- Cyber culture and engagement lead, Victorian Government
Amy Stringfellow, Cybersecurity researcher
In an effort to boost her employability prospects, Amy originally enrolled in a dual degree – a Bachelor of Mathematics and Electrical Engineering at Queensland University of Technology (QUT) – however mid-way through her studies, Amy realised that tertiary maths qualifications alone were enough to land her work.
Amy picked up business and accounting alongside her maths units and ended up enjoying every aspect of her degree – yep, even taxation law. But it was the part-time gig she rocked on the side as a book-keeper for a local hardware firm that seriously prepped her for seeking out employment and internship prospects during her final year.
Amy took on a bunch of vacation positions, enjoying summer stints at KPMG, Defence Science and Technology (DST) and QUT’s on-campus research department. And despite being offered a permanent role at KPMG, she turned it down to kickstart a STEM cadetship in defence.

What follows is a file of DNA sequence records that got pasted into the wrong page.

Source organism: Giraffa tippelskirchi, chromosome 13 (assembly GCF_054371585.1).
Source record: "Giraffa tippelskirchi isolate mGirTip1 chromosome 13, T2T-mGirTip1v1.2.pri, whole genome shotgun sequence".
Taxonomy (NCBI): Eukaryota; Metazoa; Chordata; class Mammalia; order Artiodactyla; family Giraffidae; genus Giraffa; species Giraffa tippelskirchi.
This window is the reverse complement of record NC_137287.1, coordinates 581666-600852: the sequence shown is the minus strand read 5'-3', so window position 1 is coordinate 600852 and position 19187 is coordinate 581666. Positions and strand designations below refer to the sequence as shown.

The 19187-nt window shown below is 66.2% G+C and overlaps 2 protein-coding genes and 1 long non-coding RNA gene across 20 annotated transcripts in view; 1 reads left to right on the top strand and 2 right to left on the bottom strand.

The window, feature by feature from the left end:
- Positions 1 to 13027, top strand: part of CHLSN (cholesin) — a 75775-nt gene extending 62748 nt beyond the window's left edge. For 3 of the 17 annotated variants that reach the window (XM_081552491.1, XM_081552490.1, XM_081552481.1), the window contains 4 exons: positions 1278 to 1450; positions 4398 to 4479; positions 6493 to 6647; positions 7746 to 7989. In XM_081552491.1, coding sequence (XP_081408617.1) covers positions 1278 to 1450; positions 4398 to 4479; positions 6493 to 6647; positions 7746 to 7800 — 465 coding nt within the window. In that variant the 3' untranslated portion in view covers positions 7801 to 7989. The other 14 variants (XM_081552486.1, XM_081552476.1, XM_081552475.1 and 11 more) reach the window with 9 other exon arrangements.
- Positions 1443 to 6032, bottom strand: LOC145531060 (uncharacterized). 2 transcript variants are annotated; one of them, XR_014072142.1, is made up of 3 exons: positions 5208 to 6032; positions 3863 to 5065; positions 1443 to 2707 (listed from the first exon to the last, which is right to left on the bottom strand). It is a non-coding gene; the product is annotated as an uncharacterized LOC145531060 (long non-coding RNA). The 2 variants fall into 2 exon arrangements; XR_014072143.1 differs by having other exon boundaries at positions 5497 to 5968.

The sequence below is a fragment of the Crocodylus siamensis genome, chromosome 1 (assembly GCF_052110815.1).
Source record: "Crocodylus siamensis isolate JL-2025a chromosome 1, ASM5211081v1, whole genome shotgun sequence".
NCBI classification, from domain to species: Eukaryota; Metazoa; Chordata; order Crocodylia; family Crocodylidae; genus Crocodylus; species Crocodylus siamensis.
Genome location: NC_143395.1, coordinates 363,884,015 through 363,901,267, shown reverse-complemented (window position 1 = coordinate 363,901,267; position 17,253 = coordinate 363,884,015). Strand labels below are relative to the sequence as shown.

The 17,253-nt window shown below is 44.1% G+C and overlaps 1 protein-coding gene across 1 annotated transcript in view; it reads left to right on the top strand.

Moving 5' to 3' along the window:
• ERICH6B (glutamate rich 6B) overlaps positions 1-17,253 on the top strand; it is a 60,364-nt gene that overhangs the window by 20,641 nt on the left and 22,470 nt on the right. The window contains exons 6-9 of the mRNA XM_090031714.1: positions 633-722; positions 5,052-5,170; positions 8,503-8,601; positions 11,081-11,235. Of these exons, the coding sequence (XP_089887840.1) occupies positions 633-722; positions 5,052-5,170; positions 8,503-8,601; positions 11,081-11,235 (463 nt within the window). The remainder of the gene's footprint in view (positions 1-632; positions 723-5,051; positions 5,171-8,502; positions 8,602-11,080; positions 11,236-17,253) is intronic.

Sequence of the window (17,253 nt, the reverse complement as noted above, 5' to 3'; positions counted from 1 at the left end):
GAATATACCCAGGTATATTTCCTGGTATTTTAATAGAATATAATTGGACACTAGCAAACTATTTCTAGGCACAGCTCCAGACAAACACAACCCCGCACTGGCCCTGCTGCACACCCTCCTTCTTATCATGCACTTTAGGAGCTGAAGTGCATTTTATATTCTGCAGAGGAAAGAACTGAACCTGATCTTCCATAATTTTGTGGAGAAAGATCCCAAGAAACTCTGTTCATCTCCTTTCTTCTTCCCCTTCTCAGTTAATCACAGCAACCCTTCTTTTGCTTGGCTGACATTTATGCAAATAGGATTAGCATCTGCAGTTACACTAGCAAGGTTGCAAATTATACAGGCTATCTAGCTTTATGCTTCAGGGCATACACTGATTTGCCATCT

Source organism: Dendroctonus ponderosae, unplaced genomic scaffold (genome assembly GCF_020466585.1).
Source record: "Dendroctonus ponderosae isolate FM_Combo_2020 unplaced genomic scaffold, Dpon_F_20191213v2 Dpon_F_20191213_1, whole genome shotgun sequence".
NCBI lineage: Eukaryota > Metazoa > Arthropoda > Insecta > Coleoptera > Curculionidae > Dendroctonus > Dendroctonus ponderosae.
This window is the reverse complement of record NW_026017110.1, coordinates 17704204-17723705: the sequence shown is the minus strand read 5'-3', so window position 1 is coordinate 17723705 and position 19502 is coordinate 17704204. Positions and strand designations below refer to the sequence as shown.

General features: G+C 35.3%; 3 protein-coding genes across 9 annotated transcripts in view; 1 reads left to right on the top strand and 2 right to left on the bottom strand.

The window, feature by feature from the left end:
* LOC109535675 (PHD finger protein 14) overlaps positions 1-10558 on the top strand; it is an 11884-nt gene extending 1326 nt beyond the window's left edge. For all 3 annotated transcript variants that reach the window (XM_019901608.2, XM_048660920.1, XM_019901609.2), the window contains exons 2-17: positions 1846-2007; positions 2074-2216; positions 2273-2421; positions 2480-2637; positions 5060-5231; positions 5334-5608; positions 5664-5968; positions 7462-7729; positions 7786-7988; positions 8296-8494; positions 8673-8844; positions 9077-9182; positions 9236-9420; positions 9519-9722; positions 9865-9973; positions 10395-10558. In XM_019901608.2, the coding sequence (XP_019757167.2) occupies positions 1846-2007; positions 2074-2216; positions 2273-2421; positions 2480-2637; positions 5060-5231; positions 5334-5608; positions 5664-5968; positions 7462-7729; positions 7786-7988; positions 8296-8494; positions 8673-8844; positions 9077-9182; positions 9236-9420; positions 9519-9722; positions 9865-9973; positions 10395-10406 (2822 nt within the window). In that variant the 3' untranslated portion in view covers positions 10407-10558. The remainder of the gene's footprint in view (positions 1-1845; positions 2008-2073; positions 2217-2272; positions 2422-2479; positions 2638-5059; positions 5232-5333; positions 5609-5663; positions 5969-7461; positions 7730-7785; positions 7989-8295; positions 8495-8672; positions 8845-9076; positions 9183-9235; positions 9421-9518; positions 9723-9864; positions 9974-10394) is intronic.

After graduating, Amy’s cadetship with DST evolved into a permanent full-time role which meant a move to Adelaide and an exciting new job title – cybersecurity researcher.
These days she spends 9 to 5 protecting the country with her awesome maths, stats and machine learning skills – working on state of the art defence applications, like natural language processing, and playing with a lot of data.
“Our work remains focused on providing useful outcomes for the defence of Australia. Engaging with military clients and being able to see how our research can be impactful is particularly awesome!”
- Bachelor of Mathematics (Applied and Computational) and Business, QUT
- Summer research position, KPMG
- Cadetship, DST
- Cyber Security Researcher, DST
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Author: Cassie Steel
Cassie is an editor and writer and past digital editor of Careers with STEM, spending her days researching robots and stalking famous scientists.